• Ukraine crisis overshadows G20 meeting ending Friday
  • G20 to use ‘all available tools’ for recovery – draft statement
  • Inflation high in many companies – draft press release
  • The draft statement does not directly mention Ukraine

JAKARTA/TOKYO, Feb 18 (Reuters) – Finance officials from the Group of 20 major economies are likely to warn on Friday that rising inflation and geopolitical risks could threaten a fragile global recovery, such as the crisis in Ukraine and the fallout from the COVID-19 pandemic the outlook.

Fears of Russia invading Ukraine overshadowed a meeting of G20 finance ministers and central bank governors, which was expected to focus heavily on how to scale back stimulus policies in crisis mode without disrupting the post recovery. -pandemic.

In a draft statement seen by Reuters, the finance chiefs of the world’s major economies pledged to use “all available policy tools to address the impacts of the pandemic”, while warning that the future policy space is likely to be ” narrower and uneven”. Read more

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Inflation is currently high in many countries due to supply disruptions, a mismatch between supply and demand, as well as rising commodity and energy costs, the project says. of press release.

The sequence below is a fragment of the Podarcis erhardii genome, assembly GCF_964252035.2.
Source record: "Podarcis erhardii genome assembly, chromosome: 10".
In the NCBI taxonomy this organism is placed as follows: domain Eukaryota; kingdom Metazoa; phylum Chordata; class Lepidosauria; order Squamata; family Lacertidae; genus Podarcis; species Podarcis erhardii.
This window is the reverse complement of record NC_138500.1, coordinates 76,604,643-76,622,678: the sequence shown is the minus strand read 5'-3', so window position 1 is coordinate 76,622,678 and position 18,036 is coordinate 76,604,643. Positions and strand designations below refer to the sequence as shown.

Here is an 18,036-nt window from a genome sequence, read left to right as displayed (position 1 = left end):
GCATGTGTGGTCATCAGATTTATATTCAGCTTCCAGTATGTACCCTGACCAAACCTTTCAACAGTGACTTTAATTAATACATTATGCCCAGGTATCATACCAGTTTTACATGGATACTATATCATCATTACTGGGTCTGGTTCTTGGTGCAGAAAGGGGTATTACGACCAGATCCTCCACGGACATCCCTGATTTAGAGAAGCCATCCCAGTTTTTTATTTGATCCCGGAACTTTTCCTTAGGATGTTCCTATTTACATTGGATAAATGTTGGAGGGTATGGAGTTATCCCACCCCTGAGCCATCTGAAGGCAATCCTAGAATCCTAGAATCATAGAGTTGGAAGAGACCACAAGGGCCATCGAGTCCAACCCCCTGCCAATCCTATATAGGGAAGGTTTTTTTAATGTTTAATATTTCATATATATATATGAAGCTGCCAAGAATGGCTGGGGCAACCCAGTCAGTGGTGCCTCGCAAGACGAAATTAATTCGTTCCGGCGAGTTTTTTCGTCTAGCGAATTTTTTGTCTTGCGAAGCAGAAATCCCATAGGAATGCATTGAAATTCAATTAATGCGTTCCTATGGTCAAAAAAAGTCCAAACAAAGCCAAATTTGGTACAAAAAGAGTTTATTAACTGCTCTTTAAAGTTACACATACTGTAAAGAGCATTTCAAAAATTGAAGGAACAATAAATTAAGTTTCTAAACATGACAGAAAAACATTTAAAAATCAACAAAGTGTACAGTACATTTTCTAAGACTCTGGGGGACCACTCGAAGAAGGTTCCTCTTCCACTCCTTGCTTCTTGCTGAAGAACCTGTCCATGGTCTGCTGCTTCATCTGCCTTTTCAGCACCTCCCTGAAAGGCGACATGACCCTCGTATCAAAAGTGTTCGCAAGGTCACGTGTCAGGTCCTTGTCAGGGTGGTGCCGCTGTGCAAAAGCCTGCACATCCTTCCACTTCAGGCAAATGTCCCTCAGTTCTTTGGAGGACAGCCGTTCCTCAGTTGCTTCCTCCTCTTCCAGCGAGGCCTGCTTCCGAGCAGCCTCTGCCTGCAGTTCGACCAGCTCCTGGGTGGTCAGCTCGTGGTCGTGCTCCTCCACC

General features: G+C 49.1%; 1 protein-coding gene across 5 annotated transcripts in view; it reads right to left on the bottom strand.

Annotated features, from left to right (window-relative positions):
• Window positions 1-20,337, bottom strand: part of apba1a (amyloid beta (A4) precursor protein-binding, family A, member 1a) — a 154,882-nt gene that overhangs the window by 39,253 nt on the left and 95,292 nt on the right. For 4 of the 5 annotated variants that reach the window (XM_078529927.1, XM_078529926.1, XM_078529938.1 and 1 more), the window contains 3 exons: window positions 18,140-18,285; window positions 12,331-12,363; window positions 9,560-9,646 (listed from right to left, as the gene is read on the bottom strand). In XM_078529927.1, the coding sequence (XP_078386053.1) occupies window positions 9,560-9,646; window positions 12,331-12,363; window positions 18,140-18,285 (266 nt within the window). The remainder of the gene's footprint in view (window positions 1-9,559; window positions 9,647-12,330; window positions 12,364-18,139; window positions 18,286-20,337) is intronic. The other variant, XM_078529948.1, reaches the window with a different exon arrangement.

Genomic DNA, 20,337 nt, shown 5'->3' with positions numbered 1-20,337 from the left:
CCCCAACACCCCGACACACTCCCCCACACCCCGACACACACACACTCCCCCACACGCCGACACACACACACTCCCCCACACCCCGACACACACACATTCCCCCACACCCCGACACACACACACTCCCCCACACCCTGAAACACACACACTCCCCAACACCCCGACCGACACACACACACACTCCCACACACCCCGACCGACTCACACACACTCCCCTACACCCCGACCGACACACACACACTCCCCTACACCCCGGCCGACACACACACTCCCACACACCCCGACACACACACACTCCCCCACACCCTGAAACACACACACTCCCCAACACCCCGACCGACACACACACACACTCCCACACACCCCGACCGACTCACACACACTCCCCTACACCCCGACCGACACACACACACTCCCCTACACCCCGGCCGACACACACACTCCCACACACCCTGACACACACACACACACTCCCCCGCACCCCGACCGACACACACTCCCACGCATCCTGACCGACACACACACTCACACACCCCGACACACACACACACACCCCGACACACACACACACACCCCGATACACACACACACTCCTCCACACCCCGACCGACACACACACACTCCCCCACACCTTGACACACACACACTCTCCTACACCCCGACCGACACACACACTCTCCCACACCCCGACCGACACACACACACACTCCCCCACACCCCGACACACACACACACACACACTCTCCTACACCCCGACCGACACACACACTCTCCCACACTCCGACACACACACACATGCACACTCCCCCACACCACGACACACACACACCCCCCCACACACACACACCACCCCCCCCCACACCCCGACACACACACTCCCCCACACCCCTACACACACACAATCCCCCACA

“Central banks will act as necessary to achieve price stability in accordance with their respective mandates, while remaining committed to clearly communicating their policy positions,” ministers and governors said.

The draft statement made no direct reference to the crisis on the Ukraine-Russia border, saying only the G20 will continue to monitor risks, “including those resulting from (current) geopolitical tensions.”

The word “current” in parentheses indicates that it could be deleted from the final communiqué if Russia, a member of the G20, objects.

The G20 financial leaders will issue the final communiqué after their meeting ends on Friday. The talks were held both virtually and in Jakarta.

The divergent pace of the recovery from the pandemic complicates the policy trajectory of central banks. Steady interest rate hikes expected by the US Federal Reserve have drawn attention to the potential fallout for emerging markets.

While cases of the Omicron variant of COVID-19 are receding in many wealthy countries, they continue to rise in many developing countries, including host country Indonesia.

G20 financial leaders should voice support for ensuring rapid and affordable access to COVID-19 vaccines, treatments, diagnostics and other medical supplies for low- and middle-income countries, according to the draft statement.

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Reporting by Gayatri Suroyo and Leika Kihara; Editing by Kim Coghill

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